In an effort to streamline access across various states, the National Council on Problem Gambling this week announced a new six-year agreement with the Council on Compulsive Gambling of New Jersey to use the well-known 1-800-GAMBLER hotline in areas outside the Garden State.
The partnership is part of a project funded by the National Football League Foundation to improve call-center technology, data collection, and reporting — as well as to improve training and certification at call centers across the network.
The notion is to improve the routing of calls, which had been done according to area code. Studies show 12-15% of people have a cellphone with an area code from a state they do not live in, according to NCPG Executive Director Keith Whyte. The 1-800-GAMBLER number and the National Problem Gambling Helpline Network number (1-800-522-4700) will continue to operate, as will each of the many state numbers available to gamblers seeking help. The calls will all be routed via improved technology, the NCPG said.
“Ohio knows where help is available in Ohio,” said Jamie Costello, the NCPG’s director of programs. “Having one number that’s very recognizable is very important to what we’re trying to do. Merging or harmonizing the numbers gives us the ability to make sure the technology is smooth and people get to where they need to go.”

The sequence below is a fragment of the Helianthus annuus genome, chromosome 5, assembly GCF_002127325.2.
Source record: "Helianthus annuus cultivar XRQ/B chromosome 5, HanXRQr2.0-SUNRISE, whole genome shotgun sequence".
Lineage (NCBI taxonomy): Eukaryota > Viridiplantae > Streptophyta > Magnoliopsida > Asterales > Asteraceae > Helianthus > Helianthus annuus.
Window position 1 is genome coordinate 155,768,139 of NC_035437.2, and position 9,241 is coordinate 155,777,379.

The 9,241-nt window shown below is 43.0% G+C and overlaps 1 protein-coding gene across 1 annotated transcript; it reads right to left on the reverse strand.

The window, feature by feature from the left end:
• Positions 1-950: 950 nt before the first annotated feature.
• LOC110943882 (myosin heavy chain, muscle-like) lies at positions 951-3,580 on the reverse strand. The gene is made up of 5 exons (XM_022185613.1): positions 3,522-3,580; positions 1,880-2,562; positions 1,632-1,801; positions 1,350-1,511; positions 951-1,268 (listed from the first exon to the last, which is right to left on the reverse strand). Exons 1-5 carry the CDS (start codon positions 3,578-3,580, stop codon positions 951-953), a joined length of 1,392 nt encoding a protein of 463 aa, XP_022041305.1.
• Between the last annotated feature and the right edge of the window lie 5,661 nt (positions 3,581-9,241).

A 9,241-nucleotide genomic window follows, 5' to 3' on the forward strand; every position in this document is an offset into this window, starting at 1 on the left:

Sports betting at the forefront
Costello said data shows that calls to help centers tend to spike shortly after sports betting goes live in states, and that the new program gives the NCPG the ability to compare “apples to apples” in order to understand the shape and breadth of the problem nationwide. It also allows callers to be routed more efficiently to call centers set up in each of the states where gambling is allowed.
Often, problem gambling ads that air during sporting events come with a long list of helpline numbers that vary based on the location of the viewer. Whyte said evidence suggests problem gamblers might only make one call seeking help and sometimes those pleas are not dealt with, because they write down the helpline number incorrectly. The AGA’s idea is to route calls that come through via the easily remembered 1-800-GAMBLER number.
“At the end, somebody always falls through,” Costello said. “On the technology end, we’re looking to figure out how to route calls more appropriately.”
The National Problem Gambling Helpline was set up in 1995 and, according to Whyte, has seen exponential growth in calls, texts, and chat messages from individuals seeking help across the country.
“Our goal is simple: to continue to make sure 1-800-GAMBLER provides aid to anyone who needs it as quickly and efficiently as possible,” said Fred W. Hogan, CCGNJ board president. “We look forward to sharing our strength and experience.”